Shelves: attic-bookshelf Louise Levathes had me at "Treasure Fleet. But, while she had me at Treasure Fleet, she soon lost me after that. Which is a shame, because the topic is so darn intriguing. What went wrong?
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Shelves: attic-bookshelf Louise Levathes had me at "Treasure Fleet. But, while she had me at Treasure Fleet, she soon lost me after that. Which is a shame, because the topic is so darn intriguing. What went wrong? Throughout the reading of the book, I kept asking myself the same. I wondered if maybe it was the author or the sources or some other unknown factor. All in all, however, the book just was not that interesting--which Louise Levathes had me at "Treasure Fleet. All in all, however, the book just was not that interesting--which frustrated me, since I thought it should be.
It felt like Louise Levathes had enough information for a nice long National Geographic article, but not near enough for a book. So, to fill in the missing gaps, she added a bunch of pre-history and cultural quirks--many of which had absolutely nothing to do with the era where China ruled the seas.
On occasion such offenses are forgivable, especially if the asides are interesting, but I found them to be annoying divergences. Certainly, they take several chapters worth and destinations are revealed, foreign countries dabbled on, but it feels so empty of actual, researched material.
I understand if Levathes is limited in the information she could have garnered about these expeditions, but if that is the case, it would have been nice to explain the lack of resources to the reader so that the scarcity of knowledge on the voyages can be explained. I would have liked the author to skip past the distant, pre-history of China--or at least summarized the essentials in one, short chapter, and then moved on to the Treasure Fleet, dwelling there for the rest of the book.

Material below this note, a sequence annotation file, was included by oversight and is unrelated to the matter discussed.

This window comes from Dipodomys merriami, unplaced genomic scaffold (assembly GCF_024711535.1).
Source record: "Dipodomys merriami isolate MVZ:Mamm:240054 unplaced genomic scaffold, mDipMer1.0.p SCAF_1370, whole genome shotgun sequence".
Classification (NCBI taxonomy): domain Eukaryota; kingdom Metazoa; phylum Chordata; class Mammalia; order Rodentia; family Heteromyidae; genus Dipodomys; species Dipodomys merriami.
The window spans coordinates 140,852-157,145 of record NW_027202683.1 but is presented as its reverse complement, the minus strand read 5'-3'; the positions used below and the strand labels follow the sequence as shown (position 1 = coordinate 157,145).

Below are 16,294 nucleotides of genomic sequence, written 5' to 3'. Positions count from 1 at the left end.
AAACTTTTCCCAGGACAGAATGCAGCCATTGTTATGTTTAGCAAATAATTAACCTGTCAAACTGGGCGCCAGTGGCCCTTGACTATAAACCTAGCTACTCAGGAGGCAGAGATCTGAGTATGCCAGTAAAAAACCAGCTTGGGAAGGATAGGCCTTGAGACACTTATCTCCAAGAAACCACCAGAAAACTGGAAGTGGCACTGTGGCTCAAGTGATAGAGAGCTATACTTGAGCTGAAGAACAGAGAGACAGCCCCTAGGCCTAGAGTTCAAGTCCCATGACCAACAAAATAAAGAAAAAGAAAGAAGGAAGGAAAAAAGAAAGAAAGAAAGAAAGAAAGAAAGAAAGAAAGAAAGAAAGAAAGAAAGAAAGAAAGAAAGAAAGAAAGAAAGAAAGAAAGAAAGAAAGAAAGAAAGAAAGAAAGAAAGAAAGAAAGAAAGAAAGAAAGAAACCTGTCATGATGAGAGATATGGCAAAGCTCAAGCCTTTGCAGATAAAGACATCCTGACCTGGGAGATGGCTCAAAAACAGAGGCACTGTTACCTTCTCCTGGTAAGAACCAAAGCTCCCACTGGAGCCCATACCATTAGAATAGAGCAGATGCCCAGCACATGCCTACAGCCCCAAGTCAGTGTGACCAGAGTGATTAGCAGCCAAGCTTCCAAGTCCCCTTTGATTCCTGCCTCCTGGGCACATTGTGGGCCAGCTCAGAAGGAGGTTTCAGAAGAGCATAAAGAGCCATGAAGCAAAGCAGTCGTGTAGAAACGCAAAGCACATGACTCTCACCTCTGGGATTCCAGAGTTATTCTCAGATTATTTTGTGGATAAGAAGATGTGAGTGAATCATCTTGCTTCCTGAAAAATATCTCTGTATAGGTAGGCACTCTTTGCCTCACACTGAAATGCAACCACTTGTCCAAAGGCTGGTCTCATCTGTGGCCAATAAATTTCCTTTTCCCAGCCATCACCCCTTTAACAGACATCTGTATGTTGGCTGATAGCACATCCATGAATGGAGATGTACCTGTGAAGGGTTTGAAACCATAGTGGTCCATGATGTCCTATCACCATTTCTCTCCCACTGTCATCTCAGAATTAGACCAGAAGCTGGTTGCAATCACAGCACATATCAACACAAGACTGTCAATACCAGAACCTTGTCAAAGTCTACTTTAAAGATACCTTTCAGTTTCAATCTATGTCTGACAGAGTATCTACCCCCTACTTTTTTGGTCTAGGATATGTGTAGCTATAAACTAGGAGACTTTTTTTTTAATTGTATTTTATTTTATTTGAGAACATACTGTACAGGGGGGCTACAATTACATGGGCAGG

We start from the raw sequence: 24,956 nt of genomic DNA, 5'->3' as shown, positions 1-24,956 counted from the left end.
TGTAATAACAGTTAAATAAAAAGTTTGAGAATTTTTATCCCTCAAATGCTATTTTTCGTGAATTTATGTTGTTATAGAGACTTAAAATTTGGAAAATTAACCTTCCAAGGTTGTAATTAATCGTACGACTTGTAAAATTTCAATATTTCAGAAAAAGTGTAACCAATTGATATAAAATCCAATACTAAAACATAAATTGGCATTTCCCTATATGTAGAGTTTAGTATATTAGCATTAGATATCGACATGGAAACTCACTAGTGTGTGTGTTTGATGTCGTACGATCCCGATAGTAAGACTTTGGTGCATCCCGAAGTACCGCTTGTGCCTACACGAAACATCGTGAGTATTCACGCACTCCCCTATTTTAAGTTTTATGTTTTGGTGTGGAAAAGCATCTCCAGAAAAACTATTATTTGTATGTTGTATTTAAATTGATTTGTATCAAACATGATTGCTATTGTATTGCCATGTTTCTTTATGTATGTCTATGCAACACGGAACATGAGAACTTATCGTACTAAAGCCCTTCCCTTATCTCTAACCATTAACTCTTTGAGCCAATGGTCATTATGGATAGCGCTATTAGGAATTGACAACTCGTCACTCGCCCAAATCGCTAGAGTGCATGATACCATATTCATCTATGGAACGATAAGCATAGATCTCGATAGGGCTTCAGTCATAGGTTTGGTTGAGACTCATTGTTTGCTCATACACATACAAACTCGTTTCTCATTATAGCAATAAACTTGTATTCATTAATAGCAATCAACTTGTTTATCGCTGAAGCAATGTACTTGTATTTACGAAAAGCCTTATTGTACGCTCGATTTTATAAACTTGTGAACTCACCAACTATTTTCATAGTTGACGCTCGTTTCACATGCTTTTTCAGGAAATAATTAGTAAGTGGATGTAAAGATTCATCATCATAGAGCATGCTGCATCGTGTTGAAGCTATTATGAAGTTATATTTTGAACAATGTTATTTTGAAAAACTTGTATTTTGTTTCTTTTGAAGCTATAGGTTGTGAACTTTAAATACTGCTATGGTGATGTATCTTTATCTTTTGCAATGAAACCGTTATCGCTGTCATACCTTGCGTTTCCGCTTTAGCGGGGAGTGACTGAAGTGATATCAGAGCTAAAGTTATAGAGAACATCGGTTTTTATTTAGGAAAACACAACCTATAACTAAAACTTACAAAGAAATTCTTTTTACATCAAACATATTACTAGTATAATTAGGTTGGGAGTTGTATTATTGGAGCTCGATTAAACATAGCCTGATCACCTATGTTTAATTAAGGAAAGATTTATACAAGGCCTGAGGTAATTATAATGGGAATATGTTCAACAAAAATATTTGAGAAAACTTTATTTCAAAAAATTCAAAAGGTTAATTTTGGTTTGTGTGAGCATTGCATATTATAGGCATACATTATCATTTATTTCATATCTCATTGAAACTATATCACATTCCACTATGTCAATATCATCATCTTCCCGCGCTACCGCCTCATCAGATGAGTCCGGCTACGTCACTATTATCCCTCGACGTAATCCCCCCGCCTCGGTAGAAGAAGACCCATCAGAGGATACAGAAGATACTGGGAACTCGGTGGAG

This could be filled in with accounts from the fleet or from the countries visited or compared with European progress at the time. That is what I would have enjoyed reading. To give Levathes credit, she does drop interesting tidbits here and there, such as the constant philosophical struggles between the Confucians and the Eunuchs in the royal court and how the personalities of the Chinese rulers controlled the fate of the fleet.
But those things are verdant oases in an otherwise colorless text. We had to draw a slip of paper, and on it was the name of a potential candidate for this list. Our job for the entire rest of the year was to research this person and find out what they did to impact the world and present an argument that they should or should not be on this hypothetical list.
When I drew my slip, I got "Zheng He". I was not pleased. Well, by the end of the year I totally changed my mind. On the other hand, whenever Levathes described the battles He had to fight and the diplomatic maneuvers he employed to get foreign royalty to trade with the Chinese, I was riveted.
When China Ruled the Seas: The Treasure Fleet of the Dragon Throne, 1405-1433 / Edition 1
The largest wooden boats ever built, these extraordinary ships were the most technically superior vessels in the world with innovations such as balanced rudders and bulwarked compartments that predated European ships by centuries. For thirty years foreign goods, medicines, geographic knowledge, and cultural insights flowed into China at an extraordinary rate, and China extended its sphere of political power and influence throughout the Indian Ocean. But instead, China turned inward, as suceeding emperors forbade overseas travel and stopped all building and repair of oceangoing junks. Disobedient merchants and seamen were killed, and within a hundred years the greatest navy the world had ever known willed itself into extinction. She sheds new light on the historical and cultural context in which this great civilization thrived, as well as the perception of other cultures toward this little understood empire at the time. Beautifully illustrated and engagingly written, When China Ruled the Seas is the fullest picture yet of the early Ming Dynasty--the last flowering of Chinese culture before the Manchu invasions.
When China Ruled the Seas
Why are we reading this book in this class? It helps us to see how China rose to become a great maritime power and also how it its navy disintegrated. This book provides great details that we are not able to see in the book or in class. Why did the Yongle Emperor, the 3rd of the Ming Dynasty, authorize the treasure fleets?
When China Ruled the Seas: The Treasure Fleet of the Dragon Throne, 1405-1433
Levathes All rights reserved. Separated by mountains that run parallel to the south China coast, the inland peoples spoke a Tibeto-Burman language most closely related to modern Chinese, whereas the eastern and southern Yi peoples are believed to be linked linguistically to the future Khmers and to the Austronesians who would spread throughout the Pacific and Indian Ocean basins. In the stew of Neolithic cultures from which Chinese civilization would evolve, the Yi had a strong influence. The inland people were tied to the soil; the Yi, pressed against coastal mountains, were forced to turn to the sea for their livelihood.
When China Ruled the Seas